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Tuesday, November 7, 2017

OEB Bans Winter Power Disconnects

Regional | by Matt Hermiz  

Decision met with praise by United Way of Bruce Grey

A move by the Ontario Energy Board to ban electricity distributors from turning off the power at homes during the winter months because of unpaid bills is being praised by the United Way of Bruce Grey.

Francesca Dobbyn tells Bayshore Broadcasting News this decision ensures vulnerable, low income homes will no longer have to worry about losing basic needs such as heat during Canada's cold winters.

"This is incredibly important to us," Dobbyn says. "It's a decision we've been working towards for 10 years."

The OEB issued a decision Nov. 2 announcing the ban on electricity distributors from disconnecting, or even threatening to disconnect, homes for non-payment between Nov. 15-April 30 every year.

The ruling also requires home currently disconnected for not paying bills to be reconnected without charge.

Dobbyn says this will have an immediate local impact for those in low income situations. Dobbyn says some companies, such as Hydro One, have had policies in place to not disconnect customers during winter since the Protecting Vulnerable Energy Consumers Act was first enacted in February 2017.

But, Westario Power had no such policies in place and continued disconnections. Dobbyn says the company had a $25,000 fund each year to assist customers with low income. However, that would usually only last until about March.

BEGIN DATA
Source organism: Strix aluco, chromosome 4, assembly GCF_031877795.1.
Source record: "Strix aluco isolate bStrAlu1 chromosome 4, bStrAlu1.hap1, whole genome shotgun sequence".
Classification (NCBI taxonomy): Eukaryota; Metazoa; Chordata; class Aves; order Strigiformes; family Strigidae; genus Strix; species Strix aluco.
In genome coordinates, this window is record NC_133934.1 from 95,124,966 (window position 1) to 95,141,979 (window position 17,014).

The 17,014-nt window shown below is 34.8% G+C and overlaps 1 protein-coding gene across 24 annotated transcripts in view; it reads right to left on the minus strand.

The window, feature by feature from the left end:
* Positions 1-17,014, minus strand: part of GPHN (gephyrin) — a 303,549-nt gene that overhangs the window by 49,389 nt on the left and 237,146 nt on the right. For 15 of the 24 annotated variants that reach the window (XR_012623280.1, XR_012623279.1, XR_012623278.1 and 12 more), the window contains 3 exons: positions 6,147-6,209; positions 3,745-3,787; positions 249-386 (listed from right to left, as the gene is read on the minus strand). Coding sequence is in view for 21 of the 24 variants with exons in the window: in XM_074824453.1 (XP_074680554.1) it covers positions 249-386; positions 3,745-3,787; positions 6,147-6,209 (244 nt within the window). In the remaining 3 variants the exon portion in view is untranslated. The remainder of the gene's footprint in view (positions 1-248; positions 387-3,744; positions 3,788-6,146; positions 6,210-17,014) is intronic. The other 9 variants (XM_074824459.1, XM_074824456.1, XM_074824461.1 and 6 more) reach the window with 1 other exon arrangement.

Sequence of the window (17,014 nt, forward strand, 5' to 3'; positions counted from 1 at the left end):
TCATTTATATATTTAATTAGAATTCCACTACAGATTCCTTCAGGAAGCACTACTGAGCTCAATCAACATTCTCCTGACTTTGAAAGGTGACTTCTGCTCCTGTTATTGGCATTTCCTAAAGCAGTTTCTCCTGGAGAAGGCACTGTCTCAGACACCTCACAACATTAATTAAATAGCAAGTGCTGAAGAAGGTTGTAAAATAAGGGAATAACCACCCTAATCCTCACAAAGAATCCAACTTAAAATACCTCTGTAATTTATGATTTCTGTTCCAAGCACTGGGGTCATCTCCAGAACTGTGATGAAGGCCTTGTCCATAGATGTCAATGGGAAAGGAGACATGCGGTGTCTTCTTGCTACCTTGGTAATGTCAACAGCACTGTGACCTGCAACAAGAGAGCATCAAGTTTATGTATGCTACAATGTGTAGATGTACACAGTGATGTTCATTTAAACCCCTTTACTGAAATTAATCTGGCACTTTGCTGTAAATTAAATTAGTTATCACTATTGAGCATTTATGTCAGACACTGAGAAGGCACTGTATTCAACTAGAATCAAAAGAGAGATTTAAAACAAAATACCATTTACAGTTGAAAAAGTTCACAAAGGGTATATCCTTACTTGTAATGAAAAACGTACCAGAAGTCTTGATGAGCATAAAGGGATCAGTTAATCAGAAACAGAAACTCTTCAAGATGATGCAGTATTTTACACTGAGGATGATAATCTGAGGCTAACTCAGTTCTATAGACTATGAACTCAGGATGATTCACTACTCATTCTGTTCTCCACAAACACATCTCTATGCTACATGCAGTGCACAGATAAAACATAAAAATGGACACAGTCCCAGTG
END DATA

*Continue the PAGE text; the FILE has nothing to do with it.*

"Now, when the funding that Westario provides for their customers, when it runs out, it doesn't mean that customers will then get disconnected," Dobbyn says.

The OEB decision also banned the use of load control devices on homes during winter and also forced distributors to remove existing ones free of charge. Further, distributors are no longer allowed to ask residential customers to pay additional account collection fees during the disconnection ban -- although late payment fees can continue to be charged.

"The reduction in fees over the winter so if people do get behind, they don't get charged interest," Dobbyn explains. "That's really important ... because they're low income. If they could have paid it, they would have paid it. Why pile on more?"

Dobbyn adds, this OEB decision does not mean hydro customers can stop paying their bills.

"You absolutely, positively still need to pay your bill. As much as you can, " she says. "But, it means you won't have to worry and no one of going to threaten to cut you off in winter."

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